FTL: Faster Than Light [Review]
December 10, 2012
When the first Mass Effect was released, there was a commercial that had Shepard receiving a distress call from a nearby outpost. He brusquely shuts off the radio, deciding that their current mission was too important for the distraction. While Mass Effect had Shepard make some challenging decisions, that moment never occurred, and Mass Effect was not quite the game advertised in that commercial.
FTL: Faster Than Light is that game.
FTL is best described as a rogue-like space sim. What this means is that you control a ship and crew as it navigates a randomly generated universe. Your ship is a member of the recently defeated Federation, and you are tasked with ferrying an important message to the Federation Homebase eight sectors away. Hot on your pursuit is the evil Rebellion. If you take too long making your way to the sector exit, the Rebellion will progressively encroach upon the map, from left to right, forcing you to the exit. Getting caught in a rebel controlled sector guarantees a battle against a powerful ship. You won’t have to beat it, but you will need to jump away out from the Rebel Domination.
Combat is whatever you want it to be in FTL. The game allows you to play however you want. You are given the choice of outfitting your ship with various weapons, drones, and equipment to suit your play-style. Weapons, from various missile launchers to ion cannons and beams, allow you to directly assault the enemy ship. Drones can be purchased that will automatically attack, defend, or even repair your own system as needed. If you like hand-to-hand combat, you can purchase a teleporter that will allow your crew members to battle onboard in the opposing ship. Each component of the ship can be upgraded, so the more aggressive captains can build up their artillery, while the defensive-minded pilots can fortify their shields. As your ship is assaulted, systems take damage, and the crew will need to risk their necks to get enough systems back online to either defeat their assailants, or power up the FTL drive and fly to another beacon, praying that they will not be greeted with hostility.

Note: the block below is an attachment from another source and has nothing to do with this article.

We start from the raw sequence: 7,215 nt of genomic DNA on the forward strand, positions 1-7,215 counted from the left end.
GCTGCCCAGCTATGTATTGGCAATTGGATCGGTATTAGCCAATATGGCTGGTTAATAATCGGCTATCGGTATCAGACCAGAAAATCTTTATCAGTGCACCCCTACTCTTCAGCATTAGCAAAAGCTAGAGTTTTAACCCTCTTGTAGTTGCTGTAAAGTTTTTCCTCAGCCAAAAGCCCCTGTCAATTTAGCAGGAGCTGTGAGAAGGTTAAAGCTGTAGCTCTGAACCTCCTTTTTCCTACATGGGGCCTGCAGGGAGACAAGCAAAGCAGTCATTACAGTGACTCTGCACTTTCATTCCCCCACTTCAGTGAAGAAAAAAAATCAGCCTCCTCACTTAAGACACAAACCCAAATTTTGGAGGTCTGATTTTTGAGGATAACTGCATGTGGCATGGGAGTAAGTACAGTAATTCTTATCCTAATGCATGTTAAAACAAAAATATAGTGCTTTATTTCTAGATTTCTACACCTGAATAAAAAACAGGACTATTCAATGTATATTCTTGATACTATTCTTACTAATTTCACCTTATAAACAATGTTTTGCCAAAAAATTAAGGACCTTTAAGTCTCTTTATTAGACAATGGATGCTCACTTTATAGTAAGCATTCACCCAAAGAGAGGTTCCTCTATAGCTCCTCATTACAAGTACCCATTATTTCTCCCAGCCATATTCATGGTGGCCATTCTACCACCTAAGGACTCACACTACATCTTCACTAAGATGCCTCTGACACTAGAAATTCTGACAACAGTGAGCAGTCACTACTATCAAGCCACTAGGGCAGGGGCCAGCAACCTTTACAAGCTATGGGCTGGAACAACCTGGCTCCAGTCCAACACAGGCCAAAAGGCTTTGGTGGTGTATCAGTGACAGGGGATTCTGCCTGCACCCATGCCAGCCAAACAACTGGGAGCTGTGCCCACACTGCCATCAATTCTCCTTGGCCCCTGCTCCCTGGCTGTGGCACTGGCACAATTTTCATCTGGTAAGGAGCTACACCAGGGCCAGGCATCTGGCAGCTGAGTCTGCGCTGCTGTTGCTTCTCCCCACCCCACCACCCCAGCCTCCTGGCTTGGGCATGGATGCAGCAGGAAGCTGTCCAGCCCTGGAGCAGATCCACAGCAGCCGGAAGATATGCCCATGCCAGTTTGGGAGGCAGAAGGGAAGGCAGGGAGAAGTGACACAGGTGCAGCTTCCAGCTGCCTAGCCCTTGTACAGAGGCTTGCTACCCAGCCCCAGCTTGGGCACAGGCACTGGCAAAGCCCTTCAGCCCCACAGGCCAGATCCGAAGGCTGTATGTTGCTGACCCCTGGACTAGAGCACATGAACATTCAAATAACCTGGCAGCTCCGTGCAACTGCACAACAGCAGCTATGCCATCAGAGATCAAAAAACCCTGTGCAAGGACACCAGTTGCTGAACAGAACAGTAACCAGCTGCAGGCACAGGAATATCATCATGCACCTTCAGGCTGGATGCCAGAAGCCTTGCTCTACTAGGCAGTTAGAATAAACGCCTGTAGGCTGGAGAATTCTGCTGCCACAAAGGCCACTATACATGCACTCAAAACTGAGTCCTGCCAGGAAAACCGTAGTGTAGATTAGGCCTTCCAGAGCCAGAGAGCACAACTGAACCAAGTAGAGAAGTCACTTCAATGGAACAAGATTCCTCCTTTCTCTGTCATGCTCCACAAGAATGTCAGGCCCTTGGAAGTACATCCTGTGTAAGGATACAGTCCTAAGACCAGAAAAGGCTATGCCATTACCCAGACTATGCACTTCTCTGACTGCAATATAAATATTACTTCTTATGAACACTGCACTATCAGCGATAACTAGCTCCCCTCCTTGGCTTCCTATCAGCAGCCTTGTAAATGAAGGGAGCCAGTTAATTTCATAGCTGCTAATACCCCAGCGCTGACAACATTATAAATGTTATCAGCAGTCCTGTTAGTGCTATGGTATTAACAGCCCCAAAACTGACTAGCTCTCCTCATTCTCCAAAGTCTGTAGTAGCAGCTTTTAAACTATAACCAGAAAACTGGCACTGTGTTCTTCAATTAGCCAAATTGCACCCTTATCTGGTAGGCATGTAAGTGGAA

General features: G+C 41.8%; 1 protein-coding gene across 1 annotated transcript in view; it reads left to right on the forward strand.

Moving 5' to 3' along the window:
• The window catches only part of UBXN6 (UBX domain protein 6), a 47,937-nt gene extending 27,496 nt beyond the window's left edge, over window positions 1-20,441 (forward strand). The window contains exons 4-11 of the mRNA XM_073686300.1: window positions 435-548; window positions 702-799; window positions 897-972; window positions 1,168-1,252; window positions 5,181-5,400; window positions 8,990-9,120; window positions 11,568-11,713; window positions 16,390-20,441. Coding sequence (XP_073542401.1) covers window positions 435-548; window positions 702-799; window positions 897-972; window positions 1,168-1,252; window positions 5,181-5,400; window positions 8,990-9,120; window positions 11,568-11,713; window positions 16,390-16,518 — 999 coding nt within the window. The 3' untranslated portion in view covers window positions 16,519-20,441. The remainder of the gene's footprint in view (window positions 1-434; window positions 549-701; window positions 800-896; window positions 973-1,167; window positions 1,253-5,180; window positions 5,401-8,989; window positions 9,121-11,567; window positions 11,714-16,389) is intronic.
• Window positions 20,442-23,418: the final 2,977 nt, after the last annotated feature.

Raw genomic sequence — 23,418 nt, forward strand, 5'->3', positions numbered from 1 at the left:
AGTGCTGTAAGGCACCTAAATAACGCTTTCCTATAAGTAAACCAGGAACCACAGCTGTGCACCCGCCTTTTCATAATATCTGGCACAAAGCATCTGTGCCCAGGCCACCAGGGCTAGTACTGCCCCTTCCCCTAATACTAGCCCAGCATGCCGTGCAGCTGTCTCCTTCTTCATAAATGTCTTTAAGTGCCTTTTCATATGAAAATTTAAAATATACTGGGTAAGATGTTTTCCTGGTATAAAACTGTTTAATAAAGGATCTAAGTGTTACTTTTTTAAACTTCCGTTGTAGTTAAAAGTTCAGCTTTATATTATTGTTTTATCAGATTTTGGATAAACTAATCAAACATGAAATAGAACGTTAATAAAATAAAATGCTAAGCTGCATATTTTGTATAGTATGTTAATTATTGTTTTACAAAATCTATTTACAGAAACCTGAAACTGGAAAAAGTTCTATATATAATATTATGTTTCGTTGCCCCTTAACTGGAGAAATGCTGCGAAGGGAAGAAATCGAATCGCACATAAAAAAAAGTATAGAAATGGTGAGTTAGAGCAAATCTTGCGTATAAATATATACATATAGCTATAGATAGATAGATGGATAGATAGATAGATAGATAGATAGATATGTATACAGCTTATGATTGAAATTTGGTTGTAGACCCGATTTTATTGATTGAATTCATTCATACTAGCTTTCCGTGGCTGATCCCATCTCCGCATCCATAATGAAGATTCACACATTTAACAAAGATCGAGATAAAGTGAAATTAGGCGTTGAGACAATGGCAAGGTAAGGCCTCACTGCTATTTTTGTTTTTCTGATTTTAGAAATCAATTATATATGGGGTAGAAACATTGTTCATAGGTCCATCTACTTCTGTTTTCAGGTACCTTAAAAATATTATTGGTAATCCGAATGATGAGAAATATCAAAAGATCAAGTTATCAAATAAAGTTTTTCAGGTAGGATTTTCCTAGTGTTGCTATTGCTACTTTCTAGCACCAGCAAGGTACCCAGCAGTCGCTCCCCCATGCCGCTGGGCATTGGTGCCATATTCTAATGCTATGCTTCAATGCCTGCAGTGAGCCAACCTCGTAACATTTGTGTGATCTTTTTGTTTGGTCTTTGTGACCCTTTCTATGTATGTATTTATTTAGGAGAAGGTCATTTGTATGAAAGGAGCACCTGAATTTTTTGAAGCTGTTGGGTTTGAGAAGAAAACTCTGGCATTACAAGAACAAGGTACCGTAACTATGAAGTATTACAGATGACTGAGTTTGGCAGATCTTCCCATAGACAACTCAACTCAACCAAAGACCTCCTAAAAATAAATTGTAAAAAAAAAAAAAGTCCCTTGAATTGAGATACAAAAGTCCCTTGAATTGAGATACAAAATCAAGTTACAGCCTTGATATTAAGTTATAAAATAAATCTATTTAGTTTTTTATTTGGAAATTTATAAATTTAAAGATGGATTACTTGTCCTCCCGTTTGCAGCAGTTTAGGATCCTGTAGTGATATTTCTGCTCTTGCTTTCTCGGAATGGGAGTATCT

The currency of the game is scrap. As you defeat ships, you will collect scrap (along with fuel, missiles, and drones). Scrap can be used at vendors to repair your ship, purchase new equipment, or hire crew. It can also be used to upgrade your ship’s systems. This is where the challenge of the game becomes apparent: you need to travel to as many new beacons as possible to find as much scrap as you can, but you’ve got to do so before the Rebellion pushes you out of the sector. You need to power your ship up as much as you can, because if you make it all the way to sector 8, you’re rewarded with a fight against the Rebel Flagship, which is equipped with every upgrade possible. Any outcome other than defeating the flagship is a loss.
The universe consists of various environments, ranging from friendly to hostile. Friendly doesn’t always mean there won’t be trouble. Nebulae will impact your sensors, leaving you blind to parts of your ship that aren’t manned. Some beacons are in asteroid fields, and without effective shields you won’t last long. Others are near stars, which unleash solar flares that damage anything in the proximity. Battles in the hostile environments can be tense, because while you might be able to outlast the other ship, you still need to make sure your engine has enough time to power up.